#19 “a wonderful evening”

Finally everything seemed to fall in places. She couldn’t remember the last time she felt so happy and excited. Finally! She couldn’t stop smiling. What a wonderful day it was. 

A wonderful location, too. The hotel was as grand as its name denoted; rich, red carpets ran along the length of the floor, marble pillars held up high ceilings and wrapped around curved staircases, hotel workers in freshly pressed uniforms marched to their duties in an almost military-style fashion.

A magnificent setting for a magnificent evening, Attika Marisko decided.

She traipsed into a nearby chair and wrapped the ruffly excesses of her blush tea length on top of her lap, careful not to upset the weave of ribbons and curls atop her head. Everything was set. All Attika needed was one final puzzle piece to complete the picture…

“Miss Rosalina!” declared a voice belonging to a tall man in a handsome suit. “Forgive me for my tardiness. My vehicle broke down on the long road to you.”

“Oh, Mr. Robbins,” Attika drawled, letting herself be pulled off the chair and into his arms. “Don’t you worry about me. I waited absolutely no time at all.” That was the truth.

Mr. Robbins pulled back from their embrace and took Attika’s free hand in his. “Call me Georg. Shall we eat?”

“I’d love to.” Attika flashed a smile at him. It had begun.

The dining room was as extravagant as one had expected. Waiters milled around the circular tables, their gloved hands balancing covered dishes of sure delicacy. The red carpet was there again, as was a giant landscape painting of a moose and a mountain at the front of the room.

“Beautiful, that art,” Attika commented, slipping into the chair Georg held for her.

“Rosalina, are you an artist?”

Attika laughed, sweetly. “Oh, no, not me,” she said. “Father put me through lessons as a young girl, and I always managed to frustrate my teacher with my inability to draw anything. That was before he quit in a fit of exasperation.”

“Who needs to know how to draw? You’re a piece of art yourself.”

Georg crooked a smile at her. Attika blushed as hard as her dress and hoped the man wouldn’t make her night too difficult.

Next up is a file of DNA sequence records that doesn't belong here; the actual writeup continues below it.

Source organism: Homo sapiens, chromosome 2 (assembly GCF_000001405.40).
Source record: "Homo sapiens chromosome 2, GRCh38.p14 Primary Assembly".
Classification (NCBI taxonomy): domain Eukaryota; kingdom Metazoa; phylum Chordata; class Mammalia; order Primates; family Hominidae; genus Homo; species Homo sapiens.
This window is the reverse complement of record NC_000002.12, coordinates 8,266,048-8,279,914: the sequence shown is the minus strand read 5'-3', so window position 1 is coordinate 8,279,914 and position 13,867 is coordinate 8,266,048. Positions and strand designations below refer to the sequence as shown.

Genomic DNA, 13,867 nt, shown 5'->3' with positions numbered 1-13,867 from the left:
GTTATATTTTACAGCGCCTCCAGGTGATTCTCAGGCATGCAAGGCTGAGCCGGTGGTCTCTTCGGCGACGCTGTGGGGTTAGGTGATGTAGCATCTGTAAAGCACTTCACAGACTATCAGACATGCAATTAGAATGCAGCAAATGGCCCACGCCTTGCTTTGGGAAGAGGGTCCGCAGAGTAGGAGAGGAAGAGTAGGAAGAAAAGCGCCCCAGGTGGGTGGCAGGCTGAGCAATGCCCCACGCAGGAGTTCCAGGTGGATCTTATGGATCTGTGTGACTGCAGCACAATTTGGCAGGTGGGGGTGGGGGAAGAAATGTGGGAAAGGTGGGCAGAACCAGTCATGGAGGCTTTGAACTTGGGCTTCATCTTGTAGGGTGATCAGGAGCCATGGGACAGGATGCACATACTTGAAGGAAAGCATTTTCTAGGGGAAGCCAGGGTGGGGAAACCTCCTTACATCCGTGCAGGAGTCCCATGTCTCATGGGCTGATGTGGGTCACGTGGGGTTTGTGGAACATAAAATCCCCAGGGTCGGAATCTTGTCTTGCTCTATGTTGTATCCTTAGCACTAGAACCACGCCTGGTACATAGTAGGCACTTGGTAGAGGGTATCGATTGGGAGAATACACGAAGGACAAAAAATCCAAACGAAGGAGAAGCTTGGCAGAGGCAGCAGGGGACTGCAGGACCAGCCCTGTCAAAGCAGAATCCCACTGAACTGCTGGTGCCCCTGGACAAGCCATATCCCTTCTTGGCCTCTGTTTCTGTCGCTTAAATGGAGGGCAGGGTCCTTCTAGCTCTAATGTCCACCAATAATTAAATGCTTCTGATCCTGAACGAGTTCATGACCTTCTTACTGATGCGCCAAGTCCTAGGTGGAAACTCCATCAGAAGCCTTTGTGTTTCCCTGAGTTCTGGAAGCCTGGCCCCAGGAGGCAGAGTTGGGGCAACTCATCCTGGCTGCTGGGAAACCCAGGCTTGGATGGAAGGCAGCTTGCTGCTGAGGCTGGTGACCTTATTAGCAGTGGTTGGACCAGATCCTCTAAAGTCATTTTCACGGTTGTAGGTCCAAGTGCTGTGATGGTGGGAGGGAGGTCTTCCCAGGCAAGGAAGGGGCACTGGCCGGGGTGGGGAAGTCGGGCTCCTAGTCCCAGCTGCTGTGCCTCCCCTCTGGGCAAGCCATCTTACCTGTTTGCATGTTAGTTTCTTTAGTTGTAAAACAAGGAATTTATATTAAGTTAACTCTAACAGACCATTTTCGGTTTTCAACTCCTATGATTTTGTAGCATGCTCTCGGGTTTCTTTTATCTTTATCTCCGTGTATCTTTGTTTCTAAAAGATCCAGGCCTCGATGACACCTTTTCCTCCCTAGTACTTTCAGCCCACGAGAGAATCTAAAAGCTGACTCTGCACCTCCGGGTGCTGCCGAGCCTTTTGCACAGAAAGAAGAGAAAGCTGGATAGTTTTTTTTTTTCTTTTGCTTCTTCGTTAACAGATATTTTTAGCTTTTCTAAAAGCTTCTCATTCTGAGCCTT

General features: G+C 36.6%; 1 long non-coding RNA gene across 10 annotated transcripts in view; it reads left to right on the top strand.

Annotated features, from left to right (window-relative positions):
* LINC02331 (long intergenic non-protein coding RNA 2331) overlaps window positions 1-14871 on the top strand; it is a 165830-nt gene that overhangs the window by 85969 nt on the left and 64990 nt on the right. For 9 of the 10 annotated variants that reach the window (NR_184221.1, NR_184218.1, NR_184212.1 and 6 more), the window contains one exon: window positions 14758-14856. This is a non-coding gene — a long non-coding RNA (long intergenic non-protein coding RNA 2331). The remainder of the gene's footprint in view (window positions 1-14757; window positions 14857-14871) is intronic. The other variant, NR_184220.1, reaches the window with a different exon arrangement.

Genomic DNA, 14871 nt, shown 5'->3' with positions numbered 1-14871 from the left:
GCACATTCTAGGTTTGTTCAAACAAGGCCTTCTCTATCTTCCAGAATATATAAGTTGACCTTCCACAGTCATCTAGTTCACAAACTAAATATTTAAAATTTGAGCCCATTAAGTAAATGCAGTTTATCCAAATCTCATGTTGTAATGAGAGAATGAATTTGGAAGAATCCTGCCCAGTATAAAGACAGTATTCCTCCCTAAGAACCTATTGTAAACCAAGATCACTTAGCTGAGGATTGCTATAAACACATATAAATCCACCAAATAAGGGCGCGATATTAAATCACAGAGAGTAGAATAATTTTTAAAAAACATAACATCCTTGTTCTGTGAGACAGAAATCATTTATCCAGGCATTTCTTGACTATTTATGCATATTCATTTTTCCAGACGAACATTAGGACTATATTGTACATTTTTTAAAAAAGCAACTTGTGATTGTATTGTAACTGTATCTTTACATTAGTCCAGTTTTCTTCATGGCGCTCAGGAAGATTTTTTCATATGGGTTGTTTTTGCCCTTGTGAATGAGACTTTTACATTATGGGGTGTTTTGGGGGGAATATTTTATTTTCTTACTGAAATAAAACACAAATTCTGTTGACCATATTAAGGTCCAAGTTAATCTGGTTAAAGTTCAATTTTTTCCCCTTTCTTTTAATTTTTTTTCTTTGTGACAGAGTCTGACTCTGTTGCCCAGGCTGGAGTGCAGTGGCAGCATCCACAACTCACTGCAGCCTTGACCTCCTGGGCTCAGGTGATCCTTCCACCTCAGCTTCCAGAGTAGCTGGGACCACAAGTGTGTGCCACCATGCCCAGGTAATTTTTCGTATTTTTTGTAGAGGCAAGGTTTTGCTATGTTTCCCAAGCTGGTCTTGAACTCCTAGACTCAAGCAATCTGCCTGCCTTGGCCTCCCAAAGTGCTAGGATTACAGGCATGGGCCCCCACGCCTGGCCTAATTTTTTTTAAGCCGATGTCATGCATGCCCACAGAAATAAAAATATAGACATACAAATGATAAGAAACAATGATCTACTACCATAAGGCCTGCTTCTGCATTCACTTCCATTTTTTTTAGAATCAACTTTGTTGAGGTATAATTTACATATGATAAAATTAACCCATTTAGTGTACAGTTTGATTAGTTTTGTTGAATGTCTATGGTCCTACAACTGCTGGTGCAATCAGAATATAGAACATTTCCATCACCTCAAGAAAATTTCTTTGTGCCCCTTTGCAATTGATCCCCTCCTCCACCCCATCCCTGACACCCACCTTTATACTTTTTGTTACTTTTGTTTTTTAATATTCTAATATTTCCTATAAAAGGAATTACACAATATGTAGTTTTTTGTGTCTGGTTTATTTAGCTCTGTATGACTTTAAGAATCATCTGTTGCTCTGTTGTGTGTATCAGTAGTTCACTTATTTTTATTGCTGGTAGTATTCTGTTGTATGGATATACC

Their banter lasted for quite some time, long after their courses were finished. As the evening dipped into night, Georg’s side of the conversation slowly deteriorated. He had downed six glasses of the hotel’s second most expensive wine (the champagne was set aside for “special” occasions), and Attika but one (“I’m not much of a drinker” were her exact words). Attika resorted to prompting her male companion with questions.

“You’re the head of Wellerworth Company, yes?”

“Of course,” Georg half-slurred. The alcohol was really doing something to his brain.

“Then,” Attika began, leaning forward, “are those rumors true?”

“R-rumors?”

“Yes, the rumors, of- well, I suppose I oughtn’t speak of them at such a nice dinner.”

“No, no,” Georg waved a hand at her. “Go on.”

“Well,” Attika sighed, fanning her eyelashes. “I heard… you are always in the company of a woman. You have been in the company… of many women.”

Georg grinned drunkenly. “You know what, Rosalina?” He grasped Attika’s hands and stood up from his seat. “I may have been with many women, but it is clear you are the best one I have ever been with.”

“Truly? But you’re drunk.”

“Truly. My heart does not lie to me. Come now. Our room is waiting.”

Attika supported Georg’s stumble until they reached their suite. In a haze, Georg began to undress. He flung himself back on the bed and beckoned Attika follow. The young woman undid the bow holding together her dress, leaving her largely exposed in her undergarments. She hugged herself tightly, embarrassed.

“Come here, Rosa- Rosalina,” Georg commanded. “Kiss me.”

Attika climbed on top of the man and pressed her face on his so that their noses touched. Upon which, she reached inside the right leg of her stocking, pulled out a knife, and stabbed Georg in the throat! She flinched as warm blood spurted on top of her skin.

“Wh-what,” gurgled Georg, hands instinctively flying to his cut neck.

“Oh, hush,” Attika growled. “For a man worth nearly two million, you are quite stupid.” She slipped her blush dress and her silk gloves back on, then leaned forward to pluck a jade pin from Georg’s lapel to keep in her clutch as a memento of her victory. “Good day, Georg. Pleasure meeting you.”

Attika exited the suite, smiled at the unknowing lobby boy outside, and left the grand hotel.

Two million right there, she thought to herself. What a wonderful day it had been.


Word count: 756. For Finish It! this week. Yeah, I know, that was cliche. And really awkward to write, especially the buildup to Georg’s death… If you had not yet noticed, the setting was indeed the Grand Budapest Hotel. Gosh, Wes Anderson makes the greatest films sometimes. Oh, and I’m taking my permit test today! Wish me luck. ;;

✪ Angie

Advertisements

5 thoughts on “#19 “a wonderful evening”

What did you think? ✪

Fill in your details below or click an icon to log in:

WordPress.com Logo

You are commenting using your WordPress.com account. Log Out / Change )

Twitter picture

You are commenting using your Twitter account. Log Out / Change )

Facebook photo

You are commenting using your Facebook account. Log Out / Change )

Google+ photo

You are commenting using your Google+ account. Log Out / Change )

Connecting to %s